WHAT: I have not seen it, so let's let an excerpt from Fangoria do the talking:
Everything about Discopath, in fact, feels appropriate to the period that’s its setting and its inspiration—the movie even looks just right, John Londono’s cinematography capturing the hues and image density of pictures from those decades past. Clearly a fan of the era, Gauthier doesn’t filter his affection through ironic detachment or condescend to the material; he’s simply created a film—making the most of his low budget, and bringing it in at a tight 80 minutes—that could easily have played on 42nd Street alongside the latest indie stalker flicks and Italian imports.WHERE/WHEN: 9PM tonight only at the Balboa Theatre, presented as part of the Another Hole in the Head Film Festival.
WHY: I don't think of myself as a particular fan of horror movies, but I've checked my records and confirmed that I've always attended at least one, and sometimes up to as many as four or five of the programs in Frisco Bay's biggest annual festival of (mostly) new (mostly) horror films over the past ten years of its existence. This is not nearly as much as someone like Jason Wiener, who is a true loyalist to all of SF IndieFest's annual events, but for me it's unusual. As much as I like to keep tabs on Frisco Bay festivals, there are only a few that I make sure to attend year after year, and only one with more longevity (Noir City, soon to be in its 12th year in San Francisco) that I've been with since its inception. Affectionately nicknamed simply HoleHead, the Another Hole In The Head Film Festival (as in, "this town needs another film festival like it needs...") appeals to me because it shows things no other festival in town would even consider booking, like Noboru Iguchi's The Machine Girl, Andrew Lau's Haunted Changi, or Jason J. Tomaric's Cl.One. These and the other HoleHead films I've seen over the years are not exactly profound works of deep meaning, and some of them are certainly better than others, but they all are very confident of what they want to be, with little or no regard for conforming to the rest of the cinematic landscape.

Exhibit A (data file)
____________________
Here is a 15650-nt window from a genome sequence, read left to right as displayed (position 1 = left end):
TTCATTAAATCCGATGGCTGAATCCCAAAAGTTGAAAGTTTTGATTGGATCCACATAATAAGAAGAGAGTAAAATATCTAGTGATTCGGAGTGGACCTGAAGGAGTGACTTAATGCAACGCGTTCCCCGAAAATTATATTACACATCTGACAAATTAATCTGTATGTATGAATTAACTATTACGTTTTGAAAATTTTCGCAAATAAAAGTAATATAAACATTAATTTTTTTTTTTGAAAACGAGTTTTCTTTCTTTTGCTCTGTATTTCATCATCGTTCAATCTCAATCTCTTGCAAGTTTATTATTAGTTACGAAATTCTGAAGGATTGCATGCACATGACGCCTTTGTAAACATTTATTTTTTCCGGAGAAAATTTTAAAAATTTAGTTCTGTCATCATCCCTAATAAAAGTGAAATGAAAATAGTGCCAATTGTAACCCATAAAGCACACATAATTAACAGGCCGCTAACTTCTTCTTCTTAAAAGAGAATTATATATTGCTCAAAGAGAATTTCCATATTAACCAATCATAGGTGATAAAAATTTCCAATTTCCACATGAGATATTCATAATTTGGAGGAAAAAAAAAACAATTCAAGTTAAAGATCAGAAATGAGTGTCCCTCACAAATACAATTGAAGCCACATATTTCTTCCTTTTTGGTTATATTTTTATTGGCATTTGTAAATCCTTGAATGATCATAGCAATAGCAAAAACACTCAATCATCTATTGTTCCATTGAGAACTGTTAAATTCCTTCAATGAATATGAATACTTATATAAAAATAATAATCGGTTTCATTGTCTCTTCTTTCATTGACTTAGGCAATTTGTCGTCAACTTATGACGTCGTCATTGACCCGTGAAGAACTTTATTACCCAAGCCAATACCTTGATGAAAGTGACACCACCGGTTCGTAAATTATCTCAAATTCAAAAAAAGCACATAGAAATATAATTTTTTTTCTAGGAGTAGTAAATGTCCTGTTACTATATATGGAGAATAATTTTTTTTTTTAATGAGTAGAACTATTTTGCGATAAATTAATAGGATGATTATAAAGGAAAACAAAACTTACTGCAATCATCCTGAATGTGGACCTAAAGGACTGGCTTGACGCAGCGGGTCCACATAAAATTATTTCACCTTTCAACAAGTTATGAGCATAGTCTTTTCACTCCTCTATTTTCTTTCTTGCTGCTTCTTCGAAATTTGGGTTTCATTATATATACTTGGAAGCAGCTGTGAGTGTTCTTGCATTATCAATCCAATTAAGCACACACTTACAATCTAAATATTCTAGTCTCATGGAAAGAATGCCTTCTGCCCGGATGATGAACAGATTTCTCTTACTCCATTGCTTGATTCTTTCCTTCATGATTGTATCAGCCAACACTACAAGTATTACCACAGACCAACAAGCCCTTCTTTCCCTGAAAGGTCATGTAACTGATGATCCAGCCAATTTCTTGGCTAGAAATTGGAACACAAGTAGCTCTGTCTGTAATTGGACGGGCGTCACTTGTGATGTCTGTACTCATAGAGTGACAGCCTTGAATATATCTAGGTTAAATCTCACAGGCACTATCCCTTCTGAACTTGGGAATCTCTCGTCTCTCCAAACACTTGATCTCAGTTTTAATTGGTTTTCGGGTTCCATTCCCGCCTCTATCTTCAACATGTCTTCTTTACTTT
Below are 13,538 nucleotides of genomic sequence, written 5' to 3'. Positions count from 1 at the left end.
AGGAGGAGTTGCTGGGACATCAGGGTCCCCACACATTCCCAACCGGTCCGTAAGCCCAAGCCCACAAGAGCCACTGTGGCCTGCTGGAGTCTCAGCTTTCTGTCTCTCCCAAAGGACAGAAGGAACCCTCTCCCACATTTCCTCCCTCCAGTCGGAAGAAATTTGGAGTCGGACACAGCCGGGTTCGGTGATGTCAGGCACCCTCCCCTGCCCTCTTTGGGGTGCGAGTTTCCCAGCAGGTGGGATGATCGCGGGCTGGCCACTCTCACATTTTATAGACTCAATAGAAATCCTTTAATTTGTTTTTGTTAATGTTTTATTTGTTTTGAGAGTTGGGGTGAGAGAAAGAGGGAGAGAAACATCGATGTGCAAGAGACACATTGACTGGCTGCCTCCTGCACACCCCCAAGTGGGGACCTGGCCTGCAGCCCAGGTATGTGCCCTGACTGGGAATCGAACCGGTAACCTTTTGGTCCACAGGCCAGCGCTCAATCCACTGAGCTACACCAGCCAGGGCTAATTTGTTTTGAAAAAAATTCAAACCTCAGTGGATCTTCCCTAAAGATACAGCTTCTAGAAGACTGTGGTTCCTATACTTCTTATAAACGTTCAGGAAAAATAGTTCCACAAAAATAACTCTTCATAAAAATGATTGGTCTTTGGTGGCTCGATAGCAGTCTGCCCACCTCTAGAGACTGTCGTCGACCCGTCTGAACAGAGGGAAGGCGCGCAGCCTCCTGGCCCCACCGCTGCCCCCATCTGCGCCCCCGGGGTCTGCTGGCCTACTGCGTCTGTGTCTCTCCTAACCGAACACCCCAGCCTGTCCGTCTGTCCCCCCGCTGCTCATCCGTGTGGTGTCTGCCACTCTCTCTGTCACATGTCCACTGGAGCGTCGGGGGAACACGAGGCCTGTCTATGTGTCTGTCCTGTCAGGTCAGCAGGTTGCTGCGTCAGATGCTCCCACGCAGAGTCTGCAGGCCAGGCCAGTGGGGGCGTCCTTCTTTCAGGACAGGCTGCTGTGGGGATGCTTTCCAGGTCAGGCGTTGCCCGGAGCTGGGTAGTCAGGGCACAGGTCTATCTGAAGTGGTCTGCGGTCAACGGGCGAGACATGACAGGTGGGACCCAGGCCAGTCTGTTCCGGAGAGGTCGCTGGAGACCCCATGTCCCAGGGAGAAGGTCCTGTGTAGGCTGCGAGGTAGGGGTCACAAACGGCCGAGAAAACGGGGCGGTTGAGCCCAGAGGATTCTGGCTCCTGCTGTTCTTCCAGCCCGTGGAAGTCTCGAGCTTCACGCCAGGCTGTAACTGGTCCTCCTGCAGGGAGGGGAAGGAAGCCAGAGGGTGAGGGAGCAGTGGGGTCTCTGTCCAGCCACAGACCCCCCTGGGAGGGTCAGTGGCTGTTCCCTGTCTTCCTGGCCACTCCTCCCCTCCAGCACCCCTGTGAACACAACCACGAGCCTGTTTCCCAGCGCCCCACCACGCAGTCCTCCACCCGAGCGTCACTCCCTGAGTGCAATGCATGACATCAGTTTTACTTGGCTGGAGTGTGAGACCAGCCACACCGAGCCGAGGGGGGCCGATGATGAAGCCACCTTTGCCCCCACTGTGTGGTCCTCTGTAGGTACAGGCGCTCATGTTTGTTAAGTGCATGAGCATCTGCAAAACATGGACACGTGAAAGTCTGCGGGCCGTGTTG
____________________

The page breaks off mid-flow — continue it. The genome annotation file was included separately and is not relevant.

This year I'm intrigued by several of the HoleHead selections, including Discopath, which screens tonight, and The Dirties, a favorite of my blog buddy Michael Guillén, who has called it a "tremendously entertaining low-budget feature that implicates the culpability of its audiences by way of an unidentified camera operator". Wednesday night and Thursday night are extremely special however; HoleHead has always included a retrospective component (the first show I attended my first year at the festival was a revival of Abel Ferrara's Driller Killer and last year an in-person appearance from director Richard Elfman at a digitally-colorized version of Forbidden Zone was a highlight), and this year it's a doozy: 35mm screenings of two classic horror films that I had thought had simply become unavailable to see on film any longer now that their rightsholders are committed to the DCP projection format: Jaws and The Shining. I've never seen the former on the big screen and had pretty much given up on the possibility of ever doing so on film. I have seen the latter in a good 35mm print and a good audience before, and it's one of the highlights of my life as a Kubrick admirer. Don't miss these screenings if you want to see these films the way their makers truly intended them to be seen!
HOW: Discopath screens digitally.